Nothing is more difficult, in dealing with occult interpretations of Nature, than to decide in what order to take up their various sub-divisions. Nothing can properly be understood without the comprehension of something else. This matter that we are upon for the moment, the septenary constitution of man, requires, of course, for its full appreciation, a comprehension of the whole planetary scheme to which we belong, but no treatise on this great subject can possibly be attempted without constant reference to the seven principles of man. However, if any aspect of the present explanation seems for the moment unintelligible it will fall into its place later on. After a certain degree of progress in occult study, nothing is more impressive to the student than the beautiful coherence of the whole structure and the marvellous way in which each part, as it ramifies through the whole, fits into every detail of the other.
Just as the body, during the activity of our waking life, involves within itself the vehicles or bodies calculated for service on higher planes of Nature, so the astral body, set free from the physical and considered apart from these, involves within itself the higher vehicles which are adapted to function on the spiritual planes of Nature. It includes the whole man, minus the physical vehicle; and as regards the whole man's capacity for thinking and feeling, we may appreciate the extent to which he loses nothing by transfer to the astral plane, if we ask how much is left behind of his original consciousness in the dead body? Nothing whatever, to put the matter briefly; and nothing in this way is lost from the consciousness and feeling of the soul transferred from the physical to the astral plane, and beginning to function in the astral body.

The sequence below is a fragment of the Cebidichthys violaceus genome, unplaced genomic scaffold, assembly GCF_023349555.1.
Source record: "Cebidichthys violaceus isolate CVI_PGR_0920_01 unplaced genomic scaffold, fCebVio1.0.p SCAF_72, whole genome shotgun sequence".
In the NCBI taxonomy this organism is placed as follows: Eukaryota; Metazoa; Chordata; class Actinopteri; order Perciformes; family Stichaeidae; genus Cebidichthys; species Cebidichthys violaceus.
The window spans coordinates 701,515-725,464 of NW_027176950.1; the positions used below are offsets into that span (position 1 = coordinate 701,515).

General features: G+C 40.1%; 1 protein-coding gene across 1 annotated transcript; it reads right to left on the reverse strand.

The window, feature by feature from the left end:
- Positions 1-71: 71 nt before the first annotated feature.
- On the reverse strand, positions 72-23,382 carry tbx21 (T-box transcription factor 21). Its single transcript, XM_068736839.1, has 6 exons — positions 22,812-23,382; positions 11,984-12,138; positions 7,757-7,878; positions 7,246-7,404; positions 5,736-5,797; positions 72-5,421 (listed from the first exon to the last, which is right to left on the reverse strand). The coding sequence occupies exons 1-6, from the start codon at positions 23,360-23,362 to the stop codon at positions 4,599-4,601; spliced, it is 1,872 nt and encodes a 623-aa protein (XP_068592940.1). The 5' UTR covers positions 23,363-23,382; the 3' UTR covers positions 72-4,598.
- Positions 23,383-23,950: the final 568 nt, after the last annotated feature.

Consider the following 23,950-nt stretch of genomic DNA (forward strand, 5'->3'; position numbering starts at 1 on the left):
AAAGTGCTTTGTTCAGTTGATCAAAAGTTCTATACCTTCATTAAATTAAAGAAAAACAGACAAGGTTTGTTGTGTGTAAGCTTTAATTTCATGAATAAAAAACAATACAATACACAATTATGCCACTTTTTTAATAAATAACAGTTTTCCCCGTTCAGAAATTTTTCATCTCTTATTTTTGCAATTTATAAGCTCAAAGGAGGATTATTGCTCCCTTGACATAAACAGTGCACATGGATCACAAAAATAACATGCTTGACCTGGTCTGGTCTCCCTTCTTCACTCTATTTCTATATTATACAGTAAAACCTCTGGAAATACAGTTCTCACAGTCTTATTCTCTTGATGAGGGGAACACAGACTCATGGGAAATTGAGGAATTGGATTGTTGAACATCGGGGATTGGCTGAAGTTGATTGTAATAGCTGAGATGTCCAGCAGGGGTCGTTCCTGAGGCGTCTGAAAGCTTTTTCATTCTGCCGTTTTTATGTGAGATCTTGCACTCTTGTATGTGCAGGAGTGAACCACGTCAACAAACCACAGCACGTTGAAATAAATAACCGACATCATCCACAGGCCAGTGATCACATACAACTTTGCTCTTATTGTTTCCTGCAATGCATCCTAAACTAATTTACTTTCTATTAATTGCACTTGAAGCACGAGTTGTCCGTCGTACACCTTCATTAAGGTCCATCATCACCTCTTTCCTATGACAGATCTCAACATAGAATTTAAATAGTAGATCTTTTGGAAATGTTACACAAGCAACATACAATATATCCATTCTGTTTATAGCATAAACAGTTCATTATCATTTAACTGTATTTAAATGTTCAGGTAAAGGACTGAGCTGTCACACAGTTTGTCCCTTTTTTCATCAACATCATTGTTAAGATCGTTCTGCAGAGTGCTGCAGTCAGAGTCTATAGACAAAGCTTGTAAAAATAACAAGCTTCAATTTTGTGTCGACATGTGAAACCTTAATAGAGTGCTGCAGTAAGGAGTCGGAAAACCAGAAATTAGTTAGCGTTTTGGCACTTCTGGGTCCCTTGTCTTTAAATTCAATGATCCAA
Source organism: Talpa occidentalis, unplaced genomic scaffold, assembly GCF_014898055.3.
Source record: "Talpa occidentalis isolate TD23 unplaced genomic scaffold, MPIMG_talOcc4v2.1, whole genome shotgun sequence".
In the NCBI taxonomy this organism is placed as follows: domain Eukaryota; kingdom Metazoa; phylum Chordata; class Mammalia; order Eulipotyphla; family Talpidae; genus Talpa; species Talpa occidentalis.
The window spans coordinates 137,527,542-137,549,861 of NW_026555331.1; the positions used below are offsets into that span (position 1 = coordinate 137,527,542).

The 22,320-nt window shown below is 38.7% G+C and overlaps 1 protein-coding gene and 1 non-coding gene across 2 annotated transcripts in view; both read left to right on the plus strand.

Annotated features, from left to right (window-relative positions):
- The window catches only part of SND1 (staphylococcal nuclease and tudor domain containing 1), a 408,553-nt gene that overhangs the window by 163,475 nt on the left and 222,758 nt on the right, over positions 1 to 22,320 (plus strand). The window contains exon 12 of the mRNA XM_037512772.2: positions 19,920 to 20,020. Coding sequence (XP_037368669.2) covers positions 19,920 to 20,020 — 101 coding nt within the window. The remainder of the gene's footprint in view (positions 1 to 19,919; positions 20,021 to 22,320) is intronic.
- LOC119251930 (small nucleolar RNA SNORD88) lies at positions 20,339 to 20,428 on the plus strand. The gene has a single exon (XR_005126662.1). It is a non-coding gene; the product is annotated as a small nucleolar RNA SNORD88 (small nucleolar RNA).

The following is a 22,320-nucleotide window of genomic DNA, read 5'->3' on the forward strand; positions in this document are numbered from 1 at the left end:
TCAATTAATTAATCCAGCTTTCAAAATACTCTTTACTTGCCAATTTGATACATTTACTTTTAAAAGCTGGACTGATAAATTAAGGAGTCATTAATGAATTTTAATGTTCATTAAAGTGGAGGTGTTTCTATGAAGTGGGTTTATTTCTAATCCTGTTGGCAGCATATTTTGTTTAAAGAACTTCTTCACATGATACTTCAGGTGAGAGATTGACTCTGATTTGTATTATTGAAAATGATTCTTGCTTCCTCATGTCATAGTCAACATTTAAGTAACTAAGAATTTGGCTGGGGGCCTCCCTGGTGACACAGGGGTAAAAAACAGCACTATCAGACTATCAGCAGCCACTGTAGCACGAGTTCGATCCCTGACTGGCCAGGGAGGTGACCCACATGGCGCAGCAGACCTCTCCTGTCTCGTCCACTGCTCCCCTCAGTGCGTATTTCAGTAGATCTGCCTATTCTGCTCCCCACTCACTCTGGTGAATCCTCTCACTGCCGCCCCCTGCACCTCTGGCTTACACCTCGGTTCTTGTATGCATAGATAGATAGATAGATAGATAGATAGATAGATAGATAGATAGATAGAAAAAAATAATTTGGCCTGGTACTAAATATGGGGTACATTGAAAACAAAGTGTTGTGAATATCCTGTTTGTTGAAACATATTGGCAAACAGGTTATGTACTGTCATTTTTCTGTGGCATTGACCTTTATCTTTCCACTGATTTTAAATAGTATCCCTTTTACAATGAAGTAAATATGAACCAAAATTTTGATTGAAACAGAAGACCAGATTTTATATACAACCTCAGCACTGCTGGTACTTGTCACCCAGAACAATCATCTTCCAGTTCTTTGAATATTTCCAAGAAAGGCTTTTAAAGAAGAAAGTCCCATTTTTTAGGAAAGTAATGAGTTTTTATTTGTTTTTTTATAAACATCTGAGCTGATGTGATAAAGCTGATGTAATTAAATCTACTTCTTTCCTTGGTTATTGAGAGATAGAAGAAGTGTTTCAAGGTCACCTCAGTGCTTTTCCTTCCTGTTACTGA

The principles, however, may be thought of as something more than a mere envelope for a central entity of consciousness, because the finer vehicles, as they are capable of separation from the astral, in turn are incapable of giving expression to the lower emotions, desires, and sentiments of the man as we know him here, or as we may deal with him, if properly qualified, on the astral plane. The astral body is not in any true sense, of the term a soul, but it is the manifestation of soul in reference to certain aspects of Nature and certain possibilities of life. If we think of it as apart from the interior consciousness, and apart from the higher vehicles belonging to the spiritual planes on which that consciousness may ultimately function, we can then speak of it in the language which has been usual with occult writers as the principle of Kama or desire; giving expression to all the proclivities of life as engendered by the experiences of physical existence, and as constituting that part of the man which is the seat of almost all evil or criminal propensities which the strain and pressure of physical existence can engender. The spiritual soul escaping from its embrace, leaves it enfeebled, withered, and in process of disintegration, in all cases where the higher nature is at all favourably evolved, and in which the lower nature has been rather the inevitable consequence of physical existence than a commanding condition of consciousness. The circumstances under which this separation is accomplished will be considered when we come to deal with the astral plane more fully, and so we may pass for the moment to the consideration of the fifth principle.